4. The right to health care is an internationally recognized human right. On Dec. 10, 1948 the United States and 47 other nations signed the United Nations Universal Declaration of Human Rights. The document stated that "everyone has the right to a standard of living adequate for the health and well-being of oneself and one's family, including... medical care." [49] In 2005 the United States and the other member states of the World Health Organization signed World Health Assembly resolution 58.33, which stated that everyone should have access to health care services and should not suffer financial hardship when obtaining these services. [16] According to a 2008 peer-reviewed study in the Lancet, "[r]ight-to-health features are not just good management, justice, or humanitarianism, they are obligations under human-rights law." [50] The United States and Mexico are the only countries of the 34 members of the Organization for Economic Co-operation and Development (OECD) that do not have universal health care. [37] As of 2013 over half of the world's countries had a right to health care in their national constitutions. [45]


  5. A right to health care could make medical services affordable for everyone. According to a 2012 study from Consumer Reports, paying for health care is the top financial problem for US households. [18] According to a peer-reviewed study in Health Affairs, between 2003 and 2013, the cost of family health insurance premiums has increased 80% in the United States. [96] According to the Kaiser Family Foundation, 26% of Americans report that they or a family member had trouble paying for medical bills in 2012, and 58% reported that they delayed or did not seek medical care due to cost. [64] According to one estimate of a proposed bill to implement a single-payer health care system in the United States (HR 676), 95% of US households would save money [51] and every individual in the United States would receive guaranteed access to publically financed medical care. [69]


  6. Providing all citizens the right to health care is good for economic productivity. When people have access to health care, they live healthier lives and miss work less, allowing them to contribute more to the economy. A Mar. 2012 study by researchers at the Universities of Colorado and Pennsylvania showed that workers with health insurance miss an average of 4.7 fewer work days than employees without health insurance. [55] According to an Institute of Medicine report, the US economy loses $65-$130 billion annually as a result of diminished worker productivity, due to poor health and premature deaths, among the uninsured. [105] In a Jan. 14, 2014 speech, World Bank President Jim Yong Kim stated that all nations should provide a right to health care "to help foster economic growth." [56]


  7. A right to health care could improve public health. According to a 2012 study in the Lancet that looked at data from over 100 countries, "evidence suggests that broader health coverage generally leads to better access to necessary care and improved population health, particularly for poor people.” [99] In the United States, people are 33% less likely to have a regular doctor, 25% more likely to have unmet health needs, and over 50% more likely to not obtain needed medicines compared to their Canadian counterparts who have a universal right to healthcare. [63] According to a 2008 peer-reviewed study in the Annals of Internal Medicine, there were 11.4 million uninsured working-age Americans with chronic conditions such as heart disease and diabetes, and their lack of insurance was associated with less access to care, early disability, and even death. [65]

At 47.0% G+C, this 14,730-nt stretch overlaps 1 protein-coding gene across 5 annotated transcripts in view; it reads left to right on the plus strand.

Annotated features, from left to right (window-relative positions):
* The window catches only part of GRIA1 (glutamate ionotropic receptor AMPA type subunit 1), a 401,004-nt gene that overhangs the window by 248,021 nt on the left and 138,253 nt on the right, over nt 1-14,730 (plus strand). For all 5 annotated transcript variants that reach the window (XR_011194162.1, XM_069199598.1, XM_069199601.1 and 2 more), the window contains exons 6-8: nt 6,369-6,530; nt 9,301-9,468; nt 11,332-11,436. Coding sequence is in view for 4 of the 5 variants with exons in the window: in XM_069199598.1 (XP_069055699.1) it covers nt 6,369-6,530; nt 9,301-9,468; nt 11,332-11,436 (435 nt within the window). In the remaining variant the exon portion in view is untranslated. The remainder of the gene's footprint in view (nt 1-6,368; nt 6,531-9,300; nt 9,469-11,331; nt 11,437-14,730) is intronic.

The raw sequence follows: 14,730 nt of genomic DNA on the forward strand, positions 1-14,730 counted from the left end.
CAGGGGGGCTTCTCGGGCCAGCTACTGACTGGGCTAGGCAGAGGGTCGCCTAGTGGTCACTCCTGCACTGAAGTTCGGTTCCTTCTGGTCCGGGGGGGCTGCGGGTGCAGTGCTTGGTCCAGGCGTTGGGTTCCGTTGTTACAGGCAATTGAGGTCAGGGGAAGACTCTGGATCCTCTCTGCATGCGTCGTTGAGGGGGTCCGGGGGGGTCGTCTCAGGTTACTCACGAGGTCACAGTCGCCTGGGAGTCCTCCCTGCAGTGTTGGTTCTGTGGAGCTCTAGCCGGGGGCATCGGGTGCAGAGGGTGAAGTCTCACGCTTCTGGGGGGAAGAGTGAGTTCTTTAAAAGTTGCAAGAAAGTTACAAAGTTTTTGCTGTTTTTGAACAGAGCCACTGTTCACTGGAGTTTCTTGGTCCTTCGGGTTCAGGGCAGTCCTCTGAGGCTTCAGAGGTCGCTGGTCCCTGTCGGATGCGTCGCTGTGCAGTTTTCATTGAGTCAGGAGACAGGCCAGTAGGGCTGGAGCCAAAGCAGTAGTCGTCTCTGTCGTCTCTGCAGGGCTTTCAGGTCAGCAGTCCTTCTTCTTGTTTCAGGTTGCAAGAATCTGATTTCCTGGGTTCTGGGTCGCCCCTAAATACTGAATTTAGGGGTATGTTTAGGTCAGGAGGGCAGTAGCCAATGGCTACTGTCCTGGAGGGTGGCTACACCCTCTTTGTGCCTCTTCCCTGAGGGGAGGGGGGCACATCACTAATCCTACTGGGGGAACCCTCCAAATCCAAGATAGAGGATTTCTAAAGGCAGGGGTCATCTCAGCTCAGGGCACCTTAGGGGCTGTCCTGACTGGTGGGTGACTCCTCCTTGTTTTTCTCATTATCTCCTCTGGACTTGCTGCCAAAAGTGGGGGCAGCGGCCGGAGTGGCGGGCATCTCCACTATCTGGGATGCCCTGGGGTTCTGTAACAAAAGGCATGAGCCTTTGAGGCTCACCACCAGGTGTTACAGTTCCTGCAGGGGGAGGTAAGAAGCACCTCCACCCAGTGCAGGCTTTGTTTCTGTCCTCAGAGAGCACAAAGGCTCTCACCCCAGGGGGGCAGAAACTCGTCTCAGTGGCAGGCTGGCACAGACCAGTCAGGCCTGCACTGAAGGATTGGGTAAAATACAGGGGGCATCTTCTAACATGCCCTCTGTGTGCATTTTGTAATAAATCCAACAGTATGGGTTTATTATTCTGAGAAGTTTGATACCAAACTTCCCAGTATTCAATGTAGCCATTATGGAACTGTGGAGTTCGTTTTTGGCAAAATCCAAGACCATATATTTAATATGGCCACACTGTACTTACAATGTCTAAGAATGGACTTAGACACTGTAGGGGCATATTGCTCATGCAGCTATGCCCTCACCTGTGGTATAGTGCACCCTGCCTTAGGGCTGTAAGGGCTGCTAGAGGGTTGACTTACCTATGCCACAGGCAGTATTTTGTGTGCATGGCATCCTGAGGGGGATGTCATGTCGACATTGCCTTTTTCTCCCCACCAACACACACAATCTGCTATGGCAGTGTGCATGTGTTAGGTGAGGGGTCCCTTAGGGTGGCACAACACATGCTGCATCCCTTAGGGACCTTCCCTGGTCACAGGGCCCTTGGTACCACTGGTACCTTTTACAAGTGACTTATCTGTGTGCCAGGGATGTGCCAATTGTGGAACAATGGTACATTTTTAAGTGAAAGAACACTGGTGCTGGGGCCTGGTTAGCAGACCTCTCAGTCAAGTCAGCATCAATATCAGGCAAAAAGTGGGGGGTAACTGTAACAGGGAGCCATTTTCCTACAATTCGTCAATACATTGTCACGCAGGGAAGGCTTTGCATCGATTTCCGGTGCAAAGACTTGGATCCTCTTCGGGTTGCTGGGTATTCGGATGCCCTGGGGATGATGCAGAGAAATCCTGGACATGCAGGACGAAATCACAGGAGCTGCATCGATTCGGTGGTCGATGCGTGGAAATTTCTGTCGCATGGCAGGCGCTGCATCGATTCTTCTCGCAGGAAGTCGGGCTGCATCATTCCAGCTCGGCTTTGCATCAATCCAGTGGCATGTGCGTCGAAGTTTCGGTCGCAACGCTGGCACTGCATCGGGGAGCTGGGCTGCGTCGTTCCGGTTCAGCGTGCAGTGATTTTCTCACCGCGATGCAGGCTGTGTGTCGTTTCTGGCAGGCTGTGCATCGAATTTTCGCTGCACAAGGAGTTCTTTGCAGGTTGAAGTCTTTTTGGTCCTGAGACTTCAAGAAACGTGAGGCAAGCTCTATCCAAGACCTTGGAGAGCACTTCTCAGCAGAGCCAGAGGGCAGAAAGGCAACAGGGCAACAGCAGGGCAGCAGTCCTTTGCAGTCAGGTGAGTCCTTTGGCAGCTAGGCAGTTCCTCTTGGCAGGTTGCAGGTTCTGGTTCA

8. Because the United States is a very wealthy country, it should provide health care for all its citizens. Many European countries with a universal right to health care, such as Germany, France, the United Kingdom, and Italy, have a lower Gross Domestic Product (GDP) per capita than the United States, [47] yet they provide a right to health care for all their citizens. As of 2012, 47.9 million people (15.4% of the US population) did not have health insurance [1] and, according to a June 2013 study, even with the Obamacare reforms as many as 31 million people will still be uninsured in 2016. [46] The United States spent $8,508 per person on health care in 2011, over 2.5 times the average spent by member countries of the OECD ($3,322 per person). [48] With that level of spending, the United States should be able to provide a right to healthcare to everyone.


  9. Providing a right to health care could benefit private businesses. If the United States implemented a universal right to health care, businesses would no longer have to pay for employee health insurance policies. As of 2011, 59.5% of Americans were receiving health insurance through their employer. [66] According to the Council on Foreign Relations, some economists believe the high costs of employee health insurance place US companies at a "competitive disadvantage in the international marketplace." [67] According to the Business Coalition for Single-Payer Healthcare, a right to healthcare under a single-payer-system could reduce employer labor costs by 10-12%. [103]